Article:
There’s a lot going on in the world; things feel heavy. Sometimes, you want to ignore the news for few minutes and get absorbed in something light, whimsical, irrelevant — like in in-depth look at waste paper baskets. Except whoops! Thanks to Ben Marks’ piece in Collector’s Weekly, we now know that waste paper baskets are way more gravid with meaning than we thought. Who knew?
Until I read Paradox, I had not considered the possibility that waste paper baskets could be imbued with paradox, but Legrand has convinced me. In a perfect world, he postulates, the office is a place where work is performed efficiently and at high speed. But the presence of a waste paper basket is proof of the opposite condition, since it’s designed to be filled with failures. Thus, as Legrand puts it, a waste bin is “a jelled temporality.”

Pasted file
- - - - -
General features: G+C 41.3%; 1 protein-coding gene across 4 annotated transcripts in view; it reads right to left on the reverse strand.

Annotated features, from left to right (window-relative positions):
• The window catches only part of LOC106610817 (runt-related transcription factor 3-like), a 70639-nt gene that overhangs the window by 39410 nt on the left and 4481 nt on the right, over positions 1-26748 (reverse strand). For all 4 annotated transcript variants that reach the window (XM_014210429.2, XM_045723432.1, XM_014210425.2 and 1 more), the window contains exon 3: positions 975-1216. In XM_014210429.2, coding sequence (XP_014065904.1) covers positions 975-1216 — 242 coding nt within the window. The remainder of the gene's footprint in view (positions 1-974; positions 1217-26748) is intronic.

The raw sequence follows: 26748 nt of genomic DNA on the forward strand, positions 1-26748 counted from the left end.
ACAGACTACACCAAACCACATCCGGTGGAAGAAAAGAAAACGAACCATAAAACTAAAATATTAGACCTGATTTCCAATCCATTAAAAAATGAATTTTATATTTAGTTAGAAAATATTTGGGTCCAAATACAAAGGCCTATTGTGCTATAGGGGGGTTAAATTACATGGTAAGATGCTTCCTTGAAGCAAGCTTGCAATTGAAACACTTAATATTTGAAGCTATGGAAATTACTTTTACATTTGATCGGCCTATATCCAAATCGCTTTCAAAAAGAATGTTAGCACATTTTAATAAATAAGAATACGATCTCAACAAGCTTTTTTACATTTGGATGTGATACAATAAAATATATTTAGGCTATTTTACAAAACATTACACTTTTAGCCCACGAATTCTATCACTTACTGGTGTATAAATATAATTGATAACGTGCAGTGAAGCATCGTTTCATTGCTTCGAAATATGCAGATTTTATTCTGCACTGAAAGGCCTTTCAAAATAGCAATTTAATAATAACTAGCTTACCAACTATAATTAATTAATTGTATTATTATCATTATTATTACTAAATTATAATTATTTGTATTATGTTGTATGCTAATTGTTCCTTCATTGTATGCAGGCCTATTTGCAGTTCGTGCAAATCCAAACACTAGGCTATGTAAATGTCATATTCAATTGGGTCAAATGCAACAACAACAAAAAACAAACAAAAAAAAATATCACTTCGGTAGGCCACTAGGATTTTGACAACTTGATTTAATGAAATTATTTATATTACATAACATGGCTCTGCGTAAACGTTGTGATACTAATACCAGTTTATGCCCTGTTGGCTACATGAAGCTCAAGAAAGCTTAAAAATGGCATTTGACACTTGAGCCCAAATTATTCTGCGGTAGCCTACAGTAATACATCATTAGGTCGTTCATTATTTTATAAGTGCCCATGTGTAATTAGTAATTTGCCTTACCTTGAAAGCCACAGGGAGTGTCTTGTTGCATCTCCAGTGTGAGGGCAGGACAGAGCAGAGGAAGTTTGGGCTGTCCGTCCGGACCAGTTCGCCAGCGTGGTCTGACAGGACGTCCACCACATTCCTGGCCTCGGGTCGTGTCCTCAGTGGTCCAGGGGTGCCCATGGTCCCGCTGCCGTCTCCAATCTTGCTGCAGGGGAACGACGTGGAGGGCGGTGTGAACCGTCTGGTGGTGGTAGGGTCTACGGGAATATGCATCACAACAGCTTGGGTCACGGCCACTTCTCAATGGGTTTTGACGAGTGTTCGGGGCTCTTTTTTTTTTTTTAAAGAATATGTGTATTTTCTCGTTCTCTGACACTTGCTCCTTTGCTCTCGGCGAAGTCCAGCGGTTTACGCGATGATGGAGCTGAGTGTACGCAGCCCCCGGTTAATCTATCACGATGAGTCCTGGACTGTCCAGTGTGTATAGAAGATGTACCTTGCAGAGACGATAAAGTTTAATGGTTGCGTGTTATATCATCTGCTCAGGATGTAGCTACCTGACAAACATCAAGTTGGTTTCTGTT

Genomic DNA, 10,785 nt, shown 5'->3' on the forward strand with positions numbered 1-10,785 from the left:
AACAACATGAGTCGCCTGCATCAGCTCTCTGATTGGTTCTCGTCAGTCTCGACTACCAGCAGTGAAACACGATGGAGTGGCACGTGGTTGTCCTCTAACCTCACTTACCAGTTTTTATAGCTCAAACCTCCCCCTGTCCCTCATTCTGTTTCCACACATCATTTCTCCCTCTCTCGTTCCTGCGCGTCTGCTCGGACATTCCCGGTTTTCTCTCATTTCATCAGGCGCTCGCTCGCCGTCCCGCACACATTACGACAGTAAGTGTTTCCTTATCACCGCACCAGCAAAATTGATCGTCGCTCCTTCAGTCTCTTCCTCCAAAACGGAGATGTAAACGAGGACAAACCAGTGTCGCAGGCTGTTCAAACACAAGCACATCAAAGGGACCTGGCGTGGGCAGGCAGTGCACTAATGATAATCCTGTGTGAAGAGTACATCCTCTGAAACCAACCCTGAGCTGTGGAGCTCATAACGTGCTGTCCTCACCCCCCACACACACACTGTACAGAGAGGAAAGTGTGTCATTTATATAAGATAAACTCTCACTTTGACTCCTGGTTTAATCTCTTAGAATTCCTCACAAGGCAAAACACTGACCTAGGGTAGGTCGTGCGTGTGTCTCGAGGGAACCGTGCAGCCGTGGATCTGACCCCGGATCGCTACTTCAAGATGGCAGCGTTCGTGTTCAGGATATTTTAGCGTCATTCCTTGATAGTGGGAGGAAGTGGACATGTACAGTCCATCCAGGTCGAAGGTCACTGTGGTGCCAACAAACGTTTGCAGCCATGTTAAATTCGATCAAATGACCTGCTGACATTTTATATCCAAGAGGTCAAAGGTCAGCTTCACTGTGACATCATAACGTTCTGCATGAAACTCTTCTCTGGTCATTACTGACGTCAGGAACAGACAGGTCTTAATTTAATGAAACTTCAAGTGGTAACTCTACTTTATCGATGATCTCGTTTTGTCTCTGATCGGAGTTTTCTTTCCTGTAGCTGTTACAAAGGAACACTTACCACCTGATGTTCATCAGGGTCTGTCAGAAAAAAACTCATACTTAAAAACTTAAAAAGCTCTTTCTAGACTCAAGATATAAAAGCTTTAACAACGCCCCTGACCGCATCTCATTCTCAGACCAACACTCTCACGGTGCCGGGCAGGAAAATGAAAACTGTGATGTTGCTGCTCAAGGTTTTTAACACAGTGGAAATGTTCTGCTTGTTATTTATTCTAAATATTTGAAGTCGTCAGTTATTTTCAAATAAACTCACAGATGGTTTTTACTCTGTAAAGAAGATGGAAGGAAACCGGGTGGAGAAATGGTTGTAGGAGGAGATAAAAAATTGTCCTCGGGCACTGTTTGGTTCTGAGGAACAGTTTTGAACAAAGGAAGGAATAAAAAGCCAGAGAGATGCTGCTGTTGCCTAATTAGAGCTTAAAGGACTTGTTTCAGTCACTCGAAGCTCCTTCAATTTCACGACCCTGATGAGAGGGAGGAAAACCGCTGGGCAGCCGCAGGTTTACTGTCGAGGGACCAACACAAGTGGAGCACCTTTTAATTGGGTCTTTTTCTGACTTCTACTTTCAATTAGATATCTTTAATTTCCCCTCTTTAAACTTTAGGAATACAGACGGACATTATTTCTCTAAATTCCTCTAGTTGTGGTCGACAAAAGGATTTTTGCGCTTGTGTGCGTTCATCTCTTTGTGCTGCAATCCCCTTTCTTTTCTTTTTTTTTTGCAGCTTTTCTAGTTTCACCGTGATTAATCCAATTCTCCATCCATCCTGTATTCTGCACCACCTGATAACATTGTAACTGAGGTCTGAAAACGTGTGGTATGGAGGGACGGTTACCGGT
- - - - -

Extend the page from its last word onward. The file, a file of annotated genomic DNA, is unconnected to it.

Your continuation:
“As long as the bin hasn’t been emptied,” he elaborates, “its contents are the physical rendering of our thinking, our doubts, and ultimately the rejection of everything that doesn’t fit into a certain system. Once emptied, that visibility is over, or, as Heidegger would say, the truth is hidden again.”